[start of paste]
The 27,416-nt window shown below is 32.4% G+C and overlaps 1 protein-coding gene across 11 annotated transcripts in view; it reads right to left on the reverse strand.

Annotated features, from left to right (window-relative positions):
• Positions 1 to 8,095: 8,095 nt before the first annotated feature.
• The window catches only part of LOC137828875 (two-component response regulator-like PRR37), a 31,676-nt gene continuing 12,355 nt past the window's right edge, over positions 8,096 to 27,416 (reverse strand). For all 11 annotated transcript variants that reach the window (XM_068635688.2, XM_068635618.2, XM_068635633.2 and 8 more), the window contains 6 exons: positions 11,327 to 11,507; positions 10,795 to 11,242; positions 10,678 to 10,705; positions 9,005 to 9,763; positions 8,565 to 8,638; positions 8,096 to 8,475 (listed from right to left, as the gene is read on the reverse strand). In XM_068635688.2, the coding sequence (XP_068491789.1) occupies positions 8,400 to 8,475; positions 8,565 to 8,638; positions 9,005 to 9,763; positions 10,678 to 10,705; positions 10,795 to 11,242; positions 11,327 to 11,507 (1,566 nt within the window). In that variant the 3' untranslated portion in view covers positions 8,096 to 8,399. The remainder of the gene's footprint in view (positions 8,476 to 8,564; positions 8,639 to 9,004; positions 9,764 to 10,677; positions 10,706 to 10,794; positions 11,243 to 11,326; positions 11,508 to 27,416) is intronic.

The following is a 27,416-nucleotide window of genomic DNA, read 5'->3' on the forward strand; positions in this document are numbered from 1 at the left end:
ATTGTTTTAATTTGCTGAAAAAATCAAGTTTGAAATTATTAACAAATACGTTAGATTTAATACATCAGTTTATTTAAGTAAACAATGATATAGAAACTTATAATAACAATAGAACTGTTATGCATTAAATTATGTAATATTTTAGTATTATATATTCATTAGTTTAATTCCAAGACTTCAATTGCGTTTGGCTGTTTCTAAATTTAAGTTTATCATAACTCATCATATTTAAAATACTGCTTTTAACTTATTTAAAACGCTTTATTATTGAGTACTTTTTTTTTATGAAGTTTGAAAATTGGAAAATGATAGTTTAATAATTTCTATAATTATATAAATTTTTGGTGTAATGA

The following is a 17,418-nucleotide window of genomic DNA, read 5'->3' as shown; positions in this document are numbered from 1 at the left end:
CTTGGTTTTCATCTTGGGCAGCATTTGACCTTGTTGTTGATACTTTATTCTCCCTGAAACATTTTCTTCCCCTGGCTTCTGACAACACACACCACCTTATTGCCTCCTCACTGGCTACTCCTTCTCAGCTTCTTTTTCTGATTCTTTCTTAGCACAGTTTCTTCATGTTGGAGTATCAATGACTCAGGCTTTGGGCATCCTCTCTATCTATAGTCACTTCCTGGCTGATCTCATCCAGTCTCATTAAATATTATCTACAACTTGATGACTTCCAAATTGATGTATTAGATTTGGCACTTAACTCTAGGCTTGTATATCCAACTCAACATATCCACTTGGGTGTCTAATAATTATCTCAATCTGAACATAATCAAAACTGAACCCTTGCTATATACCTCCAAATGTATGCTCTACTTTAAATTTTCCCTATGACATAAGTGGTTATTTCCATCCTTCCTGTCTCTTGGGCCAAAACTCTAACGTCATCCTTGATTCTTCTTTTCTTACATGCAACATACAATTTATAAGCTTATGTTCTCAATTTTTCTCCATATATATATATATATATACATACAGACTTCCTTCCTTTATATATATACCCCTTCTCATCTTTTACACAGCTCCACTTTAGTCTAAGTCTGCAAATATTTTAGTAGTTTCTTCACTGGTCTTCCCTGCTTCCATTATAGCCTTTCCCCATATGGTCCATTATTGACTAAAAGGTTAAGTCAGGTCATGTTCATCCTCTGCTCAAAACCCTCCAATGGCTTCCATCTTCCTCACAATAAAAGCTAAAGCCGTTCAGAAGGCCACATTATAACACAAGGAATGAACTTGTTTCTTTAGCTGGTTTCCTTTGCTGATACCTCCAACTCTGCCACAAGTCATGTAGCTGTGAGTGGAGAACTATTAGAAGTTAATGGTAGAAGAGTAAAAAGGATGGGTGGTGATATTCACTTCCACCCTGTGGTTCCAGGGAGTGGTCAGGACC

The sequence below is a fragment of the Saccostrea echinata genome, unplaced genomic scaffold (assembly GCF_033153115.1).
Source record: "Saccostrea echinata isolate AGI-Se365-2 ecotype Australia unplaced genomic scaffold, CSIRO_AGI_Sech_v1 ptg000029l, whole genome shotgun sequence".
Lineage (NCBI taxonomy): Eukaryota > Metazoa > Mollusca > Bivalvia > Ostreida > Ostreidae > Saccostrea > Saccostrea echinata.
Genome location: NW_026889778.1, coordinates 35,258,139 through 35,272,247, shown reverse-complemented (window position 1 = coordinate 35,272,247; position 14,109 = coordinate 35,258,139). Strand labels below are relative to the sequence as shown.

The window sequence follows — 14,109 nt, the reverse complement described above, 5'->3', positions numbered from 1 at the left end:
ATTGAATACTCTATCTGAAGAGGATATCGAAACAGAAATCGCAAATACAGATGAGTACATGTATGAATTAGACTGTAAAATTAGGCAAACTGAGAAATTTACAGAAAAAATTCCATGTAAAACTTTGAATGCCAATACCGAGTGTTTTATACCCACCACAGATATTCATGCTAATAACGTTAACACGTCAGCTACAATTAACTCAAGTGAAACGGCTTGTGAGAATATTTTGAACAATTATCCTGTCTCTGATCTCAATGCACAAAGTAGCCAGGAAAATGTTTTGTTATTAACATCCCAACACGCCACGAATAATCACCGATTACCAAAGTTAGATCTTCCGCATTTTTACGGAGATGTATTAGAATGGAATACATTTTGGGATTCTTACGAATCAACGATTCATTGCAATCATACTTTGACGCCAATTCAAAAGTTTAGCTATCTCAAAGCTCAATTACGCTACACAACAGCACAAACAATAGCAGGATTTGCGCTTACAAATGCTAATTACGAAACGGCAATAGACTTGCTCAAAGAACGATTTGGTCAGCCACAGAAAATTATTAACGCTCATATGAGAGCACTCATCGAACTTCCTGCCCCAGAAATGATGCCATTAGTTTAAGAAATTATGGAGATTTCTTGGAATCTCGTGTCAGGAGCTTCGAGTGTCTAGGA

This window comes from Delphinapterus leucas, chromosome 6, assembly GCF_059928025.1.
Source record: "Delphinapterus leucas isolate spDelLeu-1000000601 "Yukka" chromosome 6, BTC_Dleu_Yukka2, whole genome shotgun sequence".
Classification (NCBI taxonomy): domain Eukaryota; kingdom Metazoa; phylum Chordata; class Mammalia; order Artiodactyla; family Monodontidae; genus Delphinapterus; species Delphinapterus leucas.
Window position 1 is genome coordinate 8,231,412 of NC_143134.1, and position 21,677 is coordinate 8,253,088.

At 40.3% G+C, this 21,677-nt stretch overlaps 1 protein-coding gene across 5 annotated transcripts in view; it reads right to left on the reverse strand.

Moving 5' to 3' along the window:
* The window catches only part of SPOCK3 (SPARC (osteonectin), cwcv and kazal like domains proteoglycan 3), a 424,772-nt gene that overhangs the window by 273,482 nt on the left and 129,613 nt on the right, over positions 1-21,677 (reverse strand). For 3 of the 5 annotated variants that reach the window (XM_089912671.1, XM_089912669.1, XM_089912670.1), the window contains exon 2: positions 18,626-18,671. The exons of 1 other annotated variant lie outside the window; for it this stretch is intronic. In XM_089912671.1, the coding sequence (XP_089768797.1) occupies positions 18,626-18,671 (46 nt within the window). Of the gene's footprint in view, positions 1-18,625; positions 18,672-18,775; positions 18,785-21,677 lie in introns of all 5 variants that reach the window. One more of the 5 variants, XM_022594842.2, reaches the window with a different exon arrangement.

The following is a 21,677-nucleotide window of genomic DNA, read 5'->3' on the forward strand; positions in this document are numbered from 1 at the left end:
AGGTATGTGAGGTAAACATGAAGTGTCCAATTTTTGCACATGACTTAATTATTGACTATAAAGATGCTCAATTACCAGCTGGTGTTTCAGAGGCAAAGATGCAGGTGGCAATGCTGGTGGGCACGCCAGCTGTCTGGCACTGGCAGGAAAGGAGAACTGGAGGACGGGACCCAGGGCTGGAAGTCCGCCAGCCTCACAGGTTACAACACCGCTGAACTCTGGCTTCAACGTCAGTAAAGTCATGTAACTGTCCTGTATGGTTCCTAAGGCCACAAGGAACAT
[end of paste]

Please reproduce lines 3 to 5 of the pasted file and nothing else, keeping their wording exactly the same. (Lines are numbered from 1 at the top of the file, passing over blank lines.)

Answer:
• Positions 1 to 8,095: 8,095 nt before the first annotated feature.
• The window catches only part of LOC137828875 (two-component response regulator-like PRR37), a 31,676-nt gene continuing 12,355 nt past the window's right edge, over positions 8,096 to 27,416 (reverse strand). For all 11 annotated transcript variants that reach the window (XM_068635688.2, XM_068635618.2, XM_068635633.2 and 8 more), the window contains 6 exons: positions 11,327 to 11,507; positions 10,795 to 11,242; positions 10,678 to 10,705; positions 9,005 to 9,763; positions 8,565 to 8,638; positions 8,096 to 8,475 (listed from right to left, as the gene is read on the reverse strand). In XM_068635688.2, the coding sequence (XP_068491789.1) occupies positions 8,400 to 8,475; positions 8,565 to 8,638; positions 9,005 to 9,763; positions 10,678 to 10,705; positions 10,795 to 11,242; positions 11,327 to 11,507 (1,566 nt within the window). In that variant the 3' untranslated portion in view covers positions 8,096 to 8,399. The remainder of the gene's footprint in view (positions 8,476 to 8,564; positions 8,639 to 9,004; positions 9,764 to 10,677; positions 10,706 to 10,794; positions 11,243 to 11,326; positions 11,508 to 27,416) is intronic.

The following is a 27,416-nucleotide window of genomic DNA, read 5'->3' on the forward strand; positions in this document are numbered from 1 at the left end: